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IGT has announced its supplier contract for the UK National Lottery has been extended, just days after discontinuing legal action against the UKGC’s tender process.

The provider will continue to supply the National Lottery’s core lottery system ahead of a switchover to a new platform, planned as part of a raft of changes under new licensee Allwyn.

“We are pleased to continue to support the operation of the National Lottery, working alongside a range of other suppliers and Allwyn,” said IGT global lottery COO Jay Gendron.

IGT previously supplied the lottery technology for Camelot, which served as the National Lottery operator ever since the competition’s inception in 1994.

But in March 2022, the Gambling Commission chose Allwyn as its preferred bidder for a lucrative 10-year contract as part of a new tender process.

The competitive tender included bids from several well-known lottery operators, including Flutter-owned Sisal, Richard Desmond’s Northern & Shell, and Camelot, which was named as the reserve applicant.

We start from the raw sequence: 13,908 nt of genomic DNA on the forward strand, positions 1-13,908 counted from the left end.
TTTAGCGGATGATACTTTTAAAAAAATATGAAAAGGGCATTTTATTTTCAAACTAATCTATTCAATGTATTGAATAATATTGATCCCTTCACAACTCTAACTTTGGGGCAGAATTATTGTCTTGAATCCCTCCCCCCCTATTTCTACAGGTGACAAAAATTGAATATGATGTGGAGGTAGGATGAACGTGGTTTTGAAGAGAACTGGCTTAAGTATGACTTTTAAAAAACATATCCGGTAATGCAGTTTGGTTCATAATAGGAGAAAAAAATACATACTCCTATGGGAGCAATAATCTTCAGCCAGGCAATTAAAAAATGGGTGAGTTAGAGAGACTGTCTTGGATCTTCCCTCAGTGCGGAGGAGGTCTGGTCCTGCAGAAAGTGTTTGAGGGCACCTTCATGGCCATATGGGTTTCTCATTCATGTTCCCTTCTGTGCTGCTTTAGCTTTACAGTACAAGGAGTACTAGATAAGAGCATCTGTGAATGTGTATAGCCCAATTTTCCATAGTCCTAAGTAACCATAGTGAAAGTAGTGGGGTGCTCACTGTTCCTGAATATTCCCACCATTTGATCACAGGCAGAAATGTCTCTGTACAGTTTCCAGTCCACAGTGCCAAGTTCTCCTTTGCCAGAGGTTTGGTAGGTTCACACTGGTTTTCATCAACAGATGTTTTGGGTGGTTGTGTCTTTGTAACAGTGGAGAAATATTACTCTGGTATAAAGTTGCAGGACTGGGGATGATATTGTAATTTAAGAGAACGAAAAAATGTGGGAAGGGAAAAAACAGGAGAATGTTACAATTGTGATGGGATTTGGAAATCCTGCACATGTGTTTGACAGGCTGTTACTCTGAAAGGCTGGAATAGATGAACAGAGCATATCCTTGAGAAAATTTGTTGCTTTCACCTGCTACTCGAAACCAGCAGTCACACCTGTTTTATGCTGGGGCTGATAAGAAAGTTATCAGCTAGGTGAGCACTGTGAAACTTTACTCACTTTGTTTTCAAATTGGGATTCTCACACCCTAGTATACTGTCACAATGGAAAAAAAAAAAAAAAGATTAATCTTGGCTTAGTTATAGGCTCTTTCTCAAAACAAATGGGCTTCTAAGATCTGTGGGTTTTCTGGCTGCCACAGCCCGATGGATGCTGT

Bidders launch legal action following tender

Both Camelot and IGT separately launched High Court legal challenges against the decision to award the licence to Allwyn.

The action led to the court opting to suspend the awarding of the licence until the end of the proceedings, although this was lifted in June 2022.

While Camelot ended all legal proceedings in September that year, IGT continued, seeking only damages, instead of aiming to reverse the tender decision.

In the suit, IGT claimed the loss of the contract led to loss of reputation, goodwill and the ability to win similar contracts.

Camelot was later acquired by Allwyn from the Ontario Teachers’ Pension Plan in a £100m deal that completed last February.

A July 2023 defeat in the High Court led to IGT appealing to the Court of Appeal. However, the provider recently opted to pause the legal proceedings, asking for its case to be dismissed.

According to media reports, Health Lottery operator Northern & Shell is still engaged in legal action against the UKGC, alleging the tender process was flawed and unfair.

As such, Desmond is seeking £200m in damages. The group is citing European law as part of the action, despite Desmond himself being a public supporter of Britain’s exit from the EU.

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